"Very satisfactory," Dr. Martin was saying. "An extremely satisfactory probe."

His voice came through to Mel as from beyond vast barriers of time and space. Mel felt the thick sweat that covered his body. Weakness throbbed in his muscles.

"It gives us a very solid anchor point," Dr. Martin said. "From here I think we run back to the beginning of the experience and unearth the whole thing. Are you ready, Mr. Hastings?"

Mel felt too weak to nod. "Let 'er rip!" he muttered weakly.

* * * * *

The day was warm and sunny. He and Alice had arrived early at the spaceport to enjoy the holiday excitement preceding the takeoff. It was something they had both dreamed of since they were kids—a vacation in the fabulous domed cities and ruins of Mars.

Alice was awed by her first close view of the magnificent ship lying in its water berth that opened to Lake Michigan. "It's huge—how can such an enormous ship ever get off the Earth?"

Mel laughed. "Let's not worry about that. We know it does. That's all that matters." But he could not help being impressed, too, by the enormous size and the graceful lines of the luxury ship. Unlike Alice, he was not seeing it at close range for the first time. He had met the ship scores of times in his reporting job, interviewing famous and well-known personages as they departed or arrived from the fabulous playgrounds of Mars.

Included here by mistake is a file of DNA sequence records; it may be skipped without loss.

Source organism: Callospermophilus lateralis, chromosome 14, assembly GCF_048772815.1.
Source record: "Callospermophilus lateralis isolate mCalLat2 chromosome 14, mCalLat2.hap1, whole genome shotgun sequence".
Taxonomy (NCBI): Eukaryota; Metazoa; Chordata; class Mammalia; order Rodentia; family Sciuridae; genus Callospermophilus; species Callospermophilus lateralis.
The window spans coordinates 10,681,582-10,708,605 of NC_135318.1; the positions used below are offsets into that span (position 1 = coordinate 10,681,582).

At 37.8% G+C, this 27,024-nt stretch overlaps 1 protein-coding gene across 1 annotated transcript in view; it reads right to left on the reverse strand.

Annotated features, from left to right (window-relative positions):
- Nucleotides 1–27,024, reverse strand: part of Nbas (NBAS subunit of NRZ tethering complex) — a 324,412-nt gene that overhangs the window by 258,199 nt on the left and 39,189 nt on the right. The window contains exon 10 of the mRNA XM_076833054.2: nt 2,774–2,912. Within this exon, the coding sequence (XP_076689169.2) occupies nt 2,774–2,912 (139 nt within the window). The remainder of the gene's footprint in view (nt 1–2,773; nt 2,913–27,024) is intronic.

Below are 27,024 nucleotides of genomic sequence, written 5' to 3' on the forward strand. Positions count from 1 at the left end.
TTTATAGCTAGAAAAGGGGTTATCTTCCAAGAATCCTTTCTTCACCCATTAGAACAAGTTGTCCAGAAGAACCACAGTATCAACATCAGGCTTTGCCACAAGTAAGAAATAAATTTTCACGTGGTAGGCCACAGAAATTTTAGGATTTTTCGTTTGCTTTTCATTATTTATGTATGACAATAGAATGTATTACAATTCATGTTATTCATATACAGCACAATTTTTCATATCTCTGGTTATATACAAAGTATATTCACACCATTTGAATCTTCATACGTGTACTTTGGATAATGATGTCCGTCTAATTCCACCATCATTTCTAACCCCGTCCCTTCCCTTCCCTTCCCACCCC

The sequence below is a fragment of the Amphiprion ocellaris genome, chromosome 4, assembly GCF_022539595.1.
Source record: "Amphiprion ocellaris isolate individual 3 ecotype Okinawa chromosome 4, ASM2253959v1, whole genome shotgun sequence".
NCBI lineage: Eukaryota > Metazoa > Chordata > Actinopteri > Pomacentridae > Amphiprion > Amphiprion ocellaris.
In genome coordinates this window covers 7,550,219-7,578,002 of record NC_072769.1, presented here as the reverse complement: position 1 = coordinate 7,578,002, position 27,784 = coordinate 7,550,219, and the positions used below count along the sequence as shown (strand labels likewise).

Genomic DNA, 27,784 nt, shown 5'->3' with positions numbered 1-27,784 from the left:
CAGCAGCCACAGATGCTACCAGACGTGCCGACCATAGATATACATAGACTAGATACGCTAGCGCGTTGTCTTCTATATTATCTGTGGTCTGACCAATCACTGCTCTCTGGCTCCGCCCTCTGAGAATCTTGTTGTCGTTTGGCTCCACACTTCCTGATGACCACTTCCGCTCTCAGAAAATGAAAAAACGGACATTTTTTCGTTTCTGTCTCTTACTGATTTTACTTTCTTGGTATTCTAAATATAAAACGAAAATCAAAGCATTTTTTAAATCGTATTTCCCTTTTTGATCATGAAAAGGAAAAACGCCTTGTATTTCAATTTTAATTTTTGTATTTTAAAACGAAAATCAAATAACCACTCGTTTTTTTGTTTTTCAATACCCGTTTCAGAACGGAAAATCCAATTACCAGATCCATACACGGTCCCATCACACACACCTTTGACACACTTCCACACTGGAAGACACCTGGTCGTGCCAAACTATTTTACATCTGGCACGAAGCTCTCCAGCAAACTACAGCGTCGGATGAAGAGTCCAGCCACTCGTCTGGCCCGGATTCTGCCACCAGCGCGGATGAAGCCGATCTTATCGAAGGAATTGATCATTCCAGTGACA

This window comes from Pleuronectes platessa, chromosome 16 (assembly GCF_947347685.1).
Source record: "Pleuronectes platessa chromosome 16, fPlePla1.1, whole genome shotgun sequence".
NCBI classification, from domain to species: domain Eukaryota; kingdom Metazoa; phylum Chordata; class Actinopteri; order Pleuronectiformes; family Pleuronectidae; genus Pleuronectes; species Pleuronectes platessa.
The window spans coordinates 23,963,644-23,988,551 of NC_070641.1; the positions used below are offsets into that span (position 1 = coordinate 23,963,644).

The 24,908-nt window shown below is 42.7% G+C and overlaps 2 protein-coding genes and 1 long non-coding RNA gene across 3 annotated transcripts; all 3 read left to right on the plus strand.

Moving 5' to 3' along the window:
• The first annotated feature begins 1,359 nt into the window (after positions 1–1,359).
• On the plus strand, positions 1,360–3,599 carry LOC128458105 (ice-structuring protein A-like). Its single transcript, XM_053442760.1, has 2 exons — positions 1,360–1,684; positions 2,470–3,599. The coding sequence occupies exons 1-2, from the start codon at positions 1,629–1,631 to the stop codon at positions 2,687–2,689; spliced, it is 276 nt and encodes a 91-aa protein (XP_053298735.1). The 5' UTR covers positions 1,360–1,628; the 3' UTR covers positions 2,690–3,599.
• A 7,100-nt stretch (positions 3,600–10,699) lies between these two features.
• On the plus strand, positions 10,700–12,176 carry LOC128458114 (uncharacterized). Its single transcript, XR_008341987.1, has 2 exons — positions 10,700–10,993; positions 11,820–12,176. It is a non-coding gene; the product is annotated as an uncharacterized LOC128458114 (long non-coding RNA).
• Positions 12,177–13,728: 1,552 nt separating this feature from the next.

"If you look carefully," Mel pointed out, "you'll see a lot of faces that make news when they come and go."

Alice's face glowed as she clung to Mel's arm and recognized some of the famous citizens who would be their fellow passengers. "This is going to be the most fun we've ever had in our lives, darling."

"Like a barrel of monkeys," Mel said casually, enjoying the bubbling excitement that was in Alice.